Travel tips for children with food allergies
This mom’s tips will help take some of the worry out of traveling with food allergies.
Almost two and a half years has passed since my now 4-year-old son was diagnosed with food allergies—milk, egg, peanuts and tree nuts. I remember vividly how anxious I had been about traveling, and early on we even avoided weekend trips out of town because sometimes finding allergy-friendly places to eat can be hard. With several road trips under our belt, and even a few airplane rides to visit family, I feel like I have a better handle on what to expect and how to plan.
We often visit places within driving distance or rent a car if we fly so we can easily get places that meet our needs. With fall break and the holidays around the corner, I find myself once again going through my checklist of handy travel tips, although many are now commonplace in our travel routine.
Traveling with a child who has food allergies has been a learning experience, and while I’m still always navigating and learning about how to better protect my child, I’ve collected several good tips that any family living and traveling with food allergies might find useful.
- If possible, choose a hotel that has amenities such as a kitchenette, microwave and refrigerator so you can store and cook your own allergy-friendly foods. If you don’t have a refrigerator, pack a small cooler that can be filled with ice from a hotel ice machine. Call ahead to see if the hotel will give you access to a microwave if needed.
- Bring lots of your own food or find a hotel near a grocery store so you have access to allergy-friendly fare in a pinch. For road trips, I pack multiple grocery bags full of oatmeal, single-serve soy milks, bananas, apples, soy yogurt and a bunch of other allergy-friendly goodies.
- Research allergy-friendly restaurants ahead of time. Several smartphone Apps now exist, such as Allergy Eats, which allow users to share restaurant experiences related to their allergies and if/how the restaurant accommodated their needs. Also, call ahead to see if the restaurant can meet your needs. I also look up menus online to plan or see if the food is appropriate for our situation. Sometimes I reach out to get advice from fellow parents on several food allergy groups on Facebook. Remember, menus and staffing can change.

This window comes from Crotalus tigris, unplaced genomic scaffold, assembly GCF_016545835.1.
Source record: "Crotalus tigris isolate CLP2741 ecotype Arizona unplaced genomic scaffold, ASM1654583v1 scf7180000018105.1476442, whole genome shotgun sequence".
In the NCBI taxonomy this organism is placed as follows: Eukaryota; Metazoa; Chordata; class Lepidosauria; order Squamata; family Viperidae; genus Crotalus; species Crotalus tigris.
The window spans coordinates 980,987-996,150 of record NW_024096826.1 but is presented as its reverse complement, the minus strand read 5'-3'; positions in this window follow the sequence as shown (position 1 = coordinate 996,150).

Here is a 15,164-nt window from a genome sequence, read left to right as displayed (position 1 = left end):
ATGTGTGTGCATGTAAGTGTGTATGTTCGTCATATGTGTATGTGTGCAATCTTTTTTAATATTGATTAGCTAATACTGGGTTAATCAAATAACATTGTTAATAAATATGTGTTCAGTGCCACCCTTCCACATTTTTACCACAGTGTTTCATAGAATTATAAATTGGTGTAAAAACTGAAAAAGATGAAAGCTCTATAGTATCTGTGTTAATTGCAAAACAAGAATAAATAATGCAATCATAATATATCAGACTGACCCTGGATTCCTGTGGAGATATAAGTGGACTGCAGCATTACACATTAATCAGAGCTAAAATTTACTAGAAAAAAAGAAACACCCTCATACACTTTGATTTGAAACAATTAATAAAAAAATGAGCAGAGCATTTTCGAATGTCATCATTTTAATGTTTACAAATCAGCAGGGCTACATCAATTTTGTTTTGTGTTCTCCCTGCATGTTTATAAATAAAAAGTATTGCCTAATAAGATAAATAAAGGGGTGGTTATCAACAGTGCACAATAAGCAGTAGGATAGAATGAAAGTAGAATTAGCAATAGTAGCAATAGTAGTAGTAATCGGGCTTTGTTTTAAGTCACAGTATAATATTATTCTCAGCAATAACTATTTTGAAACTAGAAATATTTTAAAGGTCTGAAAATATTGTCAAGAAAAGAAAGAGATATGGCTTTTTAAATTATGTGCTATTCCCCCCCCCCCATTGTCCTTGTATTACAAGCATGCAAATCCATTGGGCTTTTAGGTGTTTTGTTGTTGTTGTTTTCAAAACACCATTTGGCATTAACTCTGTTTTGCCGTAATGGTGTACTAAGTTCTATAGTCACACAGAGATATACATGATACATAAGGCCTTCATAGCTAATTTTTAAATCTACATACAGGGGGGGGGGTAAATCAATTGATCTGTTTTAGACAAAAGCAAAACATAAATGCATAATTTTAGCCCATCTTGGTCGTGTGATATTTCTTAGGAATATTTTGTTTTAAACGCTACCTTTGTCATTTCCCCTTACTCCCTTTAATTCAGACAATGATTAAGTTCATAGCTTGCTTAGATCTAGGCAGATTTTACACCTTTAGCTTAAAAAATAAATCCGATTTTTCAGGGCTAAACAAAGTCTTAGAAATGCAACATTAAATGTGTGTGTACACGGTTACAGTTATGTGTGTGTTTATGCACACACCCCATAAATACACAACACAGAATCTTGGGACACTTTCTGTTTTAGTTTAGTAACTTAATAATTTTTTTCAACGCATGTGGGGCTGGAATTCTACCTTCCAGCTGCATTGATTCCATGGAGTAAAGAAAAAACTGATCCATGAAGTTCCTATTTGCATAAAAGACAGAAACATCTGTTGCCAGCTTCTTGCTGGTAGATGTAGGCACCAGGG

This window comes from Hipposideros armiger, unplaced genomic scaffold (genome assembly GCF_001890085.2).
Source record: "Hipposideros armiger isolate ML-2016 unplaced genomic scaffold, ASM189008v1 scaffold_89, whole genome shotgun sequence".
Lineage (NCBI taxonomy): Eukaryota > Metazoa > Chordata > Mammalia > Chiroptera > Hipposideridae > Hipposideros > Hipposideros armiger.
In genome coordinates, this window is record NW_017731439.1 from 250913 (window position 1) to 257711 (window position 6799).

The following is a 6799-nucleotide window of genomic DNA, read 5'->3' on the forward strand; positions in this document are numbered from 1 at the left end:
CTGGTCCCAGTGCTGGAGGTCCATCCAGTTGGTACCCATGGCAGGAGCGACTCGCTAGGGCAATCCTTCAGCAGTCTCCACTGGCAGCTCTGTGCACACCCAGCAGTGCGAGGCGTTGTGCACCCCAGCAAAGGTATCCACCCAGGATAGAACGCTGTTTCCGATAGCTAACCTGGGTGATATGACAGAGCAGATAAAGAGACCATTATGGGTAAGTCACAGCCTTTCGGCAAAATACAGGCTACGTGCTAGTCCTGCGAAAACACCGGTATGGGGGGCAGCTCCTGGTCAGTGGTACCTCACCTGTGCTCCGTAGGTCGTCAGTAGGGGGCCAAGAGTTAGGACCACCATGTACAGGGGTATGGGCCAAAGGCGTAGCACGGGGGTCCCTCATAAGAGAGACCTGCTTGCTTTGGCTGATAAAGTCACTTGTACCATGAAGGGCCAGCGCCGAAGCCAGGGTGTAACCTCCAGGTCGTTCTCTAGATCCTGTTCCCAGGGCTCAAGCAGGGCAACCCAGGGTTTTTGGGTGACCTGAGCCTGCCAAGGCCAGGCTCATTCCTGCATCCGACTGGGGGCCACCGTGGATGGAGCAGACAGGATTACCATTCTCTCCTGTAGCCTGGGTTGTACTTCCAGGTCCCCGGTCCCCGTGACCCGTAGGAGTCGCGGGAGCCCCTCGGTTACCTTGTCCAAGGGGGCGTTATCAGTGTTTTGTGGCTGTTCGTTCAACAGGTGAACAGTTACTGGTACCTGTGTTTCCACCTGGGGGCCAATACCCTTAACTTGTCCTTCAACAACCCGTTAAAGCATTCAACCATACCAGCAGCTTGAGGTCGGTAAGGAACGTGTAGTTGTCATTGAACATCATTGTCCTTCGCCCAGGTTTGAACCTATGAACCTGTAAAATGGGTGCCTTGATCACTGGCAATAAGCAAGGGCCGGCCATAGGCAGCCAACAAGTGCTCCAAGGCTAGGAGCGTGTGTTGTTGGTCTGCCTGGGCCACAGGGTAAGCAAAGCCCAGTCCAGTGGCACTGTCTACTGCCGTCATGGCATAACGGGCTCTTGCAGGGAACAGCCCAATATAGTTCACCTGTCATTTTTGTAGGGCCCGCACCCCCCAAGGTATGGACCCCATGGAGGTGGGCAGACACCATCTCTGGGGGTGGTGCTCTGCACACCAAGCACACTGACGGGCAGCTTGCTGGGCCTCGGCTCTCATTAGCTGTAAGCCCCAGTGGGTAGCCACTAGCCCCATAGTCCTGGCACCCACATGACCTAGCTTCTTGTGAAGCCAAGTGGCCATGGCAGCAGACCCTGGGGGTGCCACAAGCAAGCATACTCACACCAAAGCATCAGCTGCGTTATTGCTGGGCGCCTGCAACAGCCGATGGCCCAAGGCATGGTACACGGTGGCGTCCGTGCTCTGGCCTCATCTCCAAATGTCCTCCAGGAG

- Carry a “chef card” like this one to give to restaurant staff so they know what food allergens need to be avoided not only in the food, but for utensils, surfaces, cookware, etc. Don’t be afraid to speak up.
- Pack and carry your epinephrine autoinjector with you at all times in case of anaphylactic shock/reactions. And if you plan to be outside in hot weather, get a medicine cooling pack to keep your autoinjector the correct temperature, usually between 68 degree and 77 degrees. Too hot or too cold can render the autoinjector ineffective. Never leave the autoinjector inside a car.
- Travel with a copy of your food allergy and anaphylactic emergency care plan in the event a reaction occurs. I keep a copy in the glove compartment of our car. You can get a copy to print and fill out from the Food Allergy Research and Education (FARE) organization.
- I always like to locate the nearest emergency room, preferably a children’s hospital emergency room, in the event of an anaphylactic reaction so I know where I might want an ambulance to bring my son.
- Check the policies at local attractions you plan to visit. Do they sell the foods containing the allergen and is it possible to avoid them? Do they allow you to bring your own food into the facility or location?
- Bring sanitizing wipes to clean off objects, like tables or chairs that could be contaminated with the food allergen.
Flying with food allergies, or going international? Foodallergy.org also has some terrific food allergies tips for air travel.
Happy, safe travels!
Christina Echegaray is editor of Hope, a publication of Monroe Carell Jr. Children’s Hospital at Vanderbilt, and a mom to two boys. When away from work, she’s often watching baseball — either a Major League game on TV or her son’s travel baseball team.
For more information about the Monroe Carell Jr. Children’s Hospital at Vanderbilt Allergy and Immunology Clinics, click here or call 615-936-5697.